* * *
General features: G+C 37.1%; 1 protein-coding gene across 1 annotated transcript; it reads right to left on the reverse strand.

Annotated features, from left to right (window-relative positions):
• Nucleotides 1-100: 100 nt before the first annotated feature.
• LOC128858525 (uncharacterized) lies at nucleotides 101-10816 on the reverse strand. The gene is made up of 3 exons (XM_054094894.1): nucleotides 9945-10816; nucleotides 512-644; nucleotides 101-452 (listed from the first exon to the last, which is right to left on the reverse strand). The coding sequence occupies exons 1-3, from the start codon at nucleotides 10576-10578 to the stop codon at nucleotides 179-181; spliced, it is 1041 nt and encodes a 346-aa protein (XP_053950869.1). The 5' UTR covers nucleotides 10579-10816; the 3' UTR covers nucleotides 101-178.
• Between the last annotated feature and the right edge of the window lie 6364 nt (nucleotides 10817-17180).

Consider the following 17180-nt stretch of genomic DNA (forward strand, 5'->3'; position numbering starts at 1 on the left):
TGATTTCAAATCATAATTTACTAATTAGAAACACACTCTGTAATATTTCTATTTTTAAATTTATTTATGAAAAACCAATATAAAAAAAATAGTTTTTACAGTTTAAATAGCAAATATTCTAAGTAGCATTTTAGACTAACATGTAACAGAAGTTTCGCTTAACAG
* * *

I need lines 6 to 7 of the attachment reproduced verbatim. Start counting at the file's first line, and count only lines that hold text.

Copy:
Consider the following 17180-nt stretch of genomic DNA (forward strand, 5'->3'; position numbering starts at 1 on the left):
TGATTTCAAATCATAATTTACTAATTAGAAACACACTCTGTAATATTTCTATTTTTAAATTTATTTATGAAAAACCAATATAAAAAAAATAGTTTTTACAGTTTAAATAGCAAATATTCTAAGTAGCATTTTAGACTAACATGTAACAGAAGTTTCGCTTAACAG